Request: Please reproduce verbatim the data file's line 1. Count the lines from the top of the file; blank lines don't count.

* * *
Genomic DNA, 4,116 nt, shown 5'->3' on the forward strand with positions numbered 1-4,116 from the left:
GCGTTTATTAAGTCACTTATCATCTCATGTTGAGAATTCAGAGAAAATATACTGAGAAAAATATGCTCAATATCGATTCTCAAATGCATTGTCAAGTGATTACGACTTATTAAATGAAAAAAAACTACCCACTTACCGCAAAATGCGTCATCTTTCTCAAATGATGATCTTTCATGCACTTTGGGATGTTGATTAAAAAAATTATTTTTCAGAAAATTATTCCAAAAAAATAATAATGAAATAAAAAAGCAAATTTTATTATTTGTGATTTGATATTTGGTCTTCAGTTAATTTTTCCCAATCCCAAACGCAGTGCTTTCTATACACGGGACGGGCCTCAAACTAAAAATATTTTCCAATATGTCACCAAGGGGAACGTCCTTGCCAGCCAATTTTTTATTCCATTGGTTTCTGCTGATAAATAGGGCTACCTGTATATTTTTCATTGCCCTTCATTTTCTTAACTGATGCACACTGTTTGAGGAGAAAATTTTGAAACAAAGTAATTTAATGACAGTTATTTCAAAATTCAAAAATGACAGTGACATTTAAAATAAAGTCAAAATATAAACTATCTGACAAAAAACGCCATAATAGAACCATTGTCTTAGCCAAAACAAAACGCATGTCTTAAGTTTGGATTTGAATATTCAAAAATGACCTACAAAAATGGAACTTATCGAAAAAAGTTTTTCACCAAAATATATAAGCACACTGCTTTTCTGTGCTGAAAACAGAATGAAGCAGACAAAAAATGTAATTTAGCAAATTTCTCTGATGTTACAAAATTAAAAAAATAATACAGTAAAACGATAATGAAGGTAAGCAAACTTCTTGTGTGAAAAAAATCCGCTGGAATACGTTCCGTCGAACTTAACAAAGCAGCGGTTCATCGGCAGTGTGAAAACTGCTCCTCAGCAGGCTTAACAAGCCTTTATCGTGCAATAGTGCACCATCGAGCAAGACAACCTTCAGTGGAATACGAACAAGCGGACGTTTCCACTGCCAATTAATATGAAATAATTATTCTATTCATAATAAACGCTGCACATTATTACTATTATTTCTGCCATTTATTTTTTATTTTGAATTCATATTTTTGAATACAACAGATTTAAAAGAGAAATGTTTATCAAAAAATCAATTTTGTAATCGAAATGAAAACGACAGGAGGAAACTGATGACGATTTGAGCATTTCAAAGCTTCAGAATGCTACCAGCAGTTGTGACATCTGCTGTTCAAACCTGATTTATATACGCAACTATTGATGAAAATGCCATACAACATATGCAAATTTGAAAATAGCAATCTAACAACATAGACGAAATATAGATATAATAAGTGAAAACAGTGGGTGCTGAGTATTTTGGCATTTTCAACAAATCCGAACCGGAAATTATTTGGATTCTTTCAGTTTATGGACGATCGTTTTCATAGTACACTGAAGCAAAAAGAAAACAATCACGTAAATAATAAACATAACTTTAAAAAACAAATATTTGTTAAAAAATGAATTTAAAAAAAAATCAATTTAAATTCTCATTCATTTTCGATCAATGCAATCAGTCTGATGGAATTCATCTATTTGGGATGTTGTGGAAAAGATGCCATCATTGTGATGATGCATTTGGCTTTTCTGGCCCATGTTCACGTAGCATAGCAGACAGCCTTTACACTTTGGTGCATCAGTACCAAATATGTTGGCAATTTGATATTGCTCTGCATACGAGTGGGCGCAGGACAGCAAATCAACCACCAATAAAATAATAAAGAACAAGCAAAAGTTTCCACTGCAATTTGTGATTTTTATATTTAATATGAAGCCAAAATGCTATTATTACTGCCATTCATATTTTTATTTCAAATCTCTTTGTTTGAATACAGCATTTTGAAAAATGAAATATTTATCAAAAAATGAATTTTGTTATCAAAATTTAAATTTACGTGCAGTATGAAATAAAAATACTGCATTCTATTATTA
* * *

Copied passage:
Genomic DNA, 4,116 nt, shown 5'->3' on the forward strand with positions numbered 1-4,116 from the left: